The Military Makeover team came equipped with donations from generous brand partnerships that the show cultivates. Brand partners provided supplies like floors (Tarkett), roofing (ABC Supply), HVAC systems (Goodman Manufacturing), countertops (Caesarstone), computers (MyComputerCareer) and other home furnishings. Other partners pitch in and donate gifts for the family such as insurance (Geico), mortgages (New Day Financial), caption enabled phones (CaptionCall) and smartphones (AT&T). Exclusive weather sponsor, AccuWeather, ensured sunny skies throughout the week, while Unilever kept the volunteers hydrated with Lipton beverages. The Harvey-Woodruff makeover was made possible by all of these generous companies.
Volunteers from the community and guest WWE Superstar Lacey Evans, a veteran of the U.S. Marines, stepped up to lend a hand in support of the Harvey-Woodruff family throughout the renovation process. The final reveal unites cast, brand partners and volunteers, creating a literal “community celebration” of support for the change they created together.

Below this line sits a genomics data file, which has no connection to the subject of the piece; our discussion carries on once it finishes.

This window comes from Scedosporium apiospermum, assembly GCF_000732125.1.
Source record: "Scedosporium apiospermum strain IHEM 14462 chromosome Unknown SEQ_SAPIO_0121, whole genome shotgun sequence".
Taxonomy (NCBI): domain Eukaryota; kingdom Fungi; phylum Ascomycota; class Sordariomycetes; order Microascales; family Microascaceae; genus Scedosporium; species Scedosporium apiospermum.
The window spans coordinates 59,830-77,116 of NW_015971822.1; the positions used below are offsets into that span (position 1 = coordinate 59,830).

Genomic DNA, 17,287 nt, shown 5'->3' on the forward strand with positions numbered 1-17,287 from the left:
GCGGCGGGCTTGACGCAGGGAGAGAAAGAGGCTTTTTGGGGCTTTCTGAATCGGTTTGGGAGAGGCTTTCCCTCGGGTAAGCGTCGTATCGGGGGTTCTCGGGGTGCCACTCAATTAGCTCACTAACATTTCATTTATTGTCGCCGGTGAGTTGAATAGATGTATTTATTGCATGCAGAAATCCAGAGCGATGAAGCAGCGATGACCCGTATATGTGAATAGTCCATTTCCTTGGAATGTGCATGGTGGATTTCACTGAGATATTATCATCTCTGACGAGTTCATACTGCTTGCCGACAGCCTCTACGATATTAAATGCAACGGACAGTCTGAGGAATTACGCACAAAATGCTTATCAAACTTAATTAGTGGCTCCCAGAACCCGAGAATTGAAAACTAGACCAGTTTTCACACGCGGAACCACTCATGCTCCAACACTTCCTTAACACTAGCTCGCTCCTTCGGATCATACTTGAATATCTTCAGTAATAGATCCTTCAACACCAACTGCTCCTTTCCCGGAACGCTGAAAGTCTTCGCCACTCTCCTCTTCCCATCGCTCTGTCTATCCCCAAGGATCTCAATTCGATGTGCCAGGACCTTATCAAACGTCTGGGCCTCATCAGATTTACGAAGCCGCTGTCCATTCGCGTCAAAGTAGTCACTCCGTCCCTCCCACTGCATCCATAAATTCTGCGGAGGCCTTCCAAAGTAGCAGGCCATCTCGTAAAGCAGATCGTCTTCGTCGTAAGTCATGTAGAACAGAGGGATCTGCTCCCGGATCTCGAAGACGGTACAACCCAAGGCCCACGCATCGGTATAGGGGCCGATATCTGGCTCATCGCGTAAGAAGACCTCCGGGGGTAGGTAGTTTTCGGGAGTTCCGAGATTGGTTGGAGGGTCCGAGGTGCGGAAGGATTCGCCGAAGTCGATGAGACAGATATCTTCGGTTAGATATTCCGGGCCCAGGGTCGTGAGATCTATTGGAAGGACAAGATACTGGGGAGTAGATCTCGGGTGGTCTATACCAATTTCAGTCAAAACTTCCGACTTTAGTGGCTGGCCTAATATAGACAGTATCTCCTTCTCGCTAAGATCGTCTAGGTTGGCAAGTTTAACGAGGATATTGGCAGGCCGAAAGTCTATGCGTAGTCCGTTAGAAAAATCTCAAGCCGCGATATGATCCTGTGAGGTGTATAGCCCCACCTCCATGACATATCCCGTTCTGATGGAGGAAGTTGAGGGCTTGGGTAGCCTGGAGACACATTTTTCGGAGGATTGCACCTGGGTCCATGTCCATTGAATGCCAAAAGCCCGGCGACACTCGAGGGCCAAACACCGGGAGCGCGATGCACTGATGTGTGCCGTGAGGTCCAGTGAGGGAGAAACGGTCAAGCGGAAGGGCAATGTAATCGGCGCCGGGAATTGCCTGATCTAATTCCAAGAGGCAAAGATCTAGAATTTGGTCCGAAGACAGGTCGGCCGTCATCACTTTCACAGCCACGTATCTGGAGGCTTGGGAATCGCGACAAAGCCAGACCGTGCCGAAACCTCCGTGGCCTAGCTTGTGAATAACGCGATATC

“In the nearly three decades since I retired from the Navy, I’ve never really taken the uniform off because standing up for those who are serving now and those who have served has been the greatest honor of my professional career.” – Montel Williams, Host and Co-Executive Producer
“We are so fortunate to be able to cultivate strong partnerships with national brands, non-profits, and local military communities to make each makeover better than the next.”-Mark Alfieri, Founder and CEO of BrandStar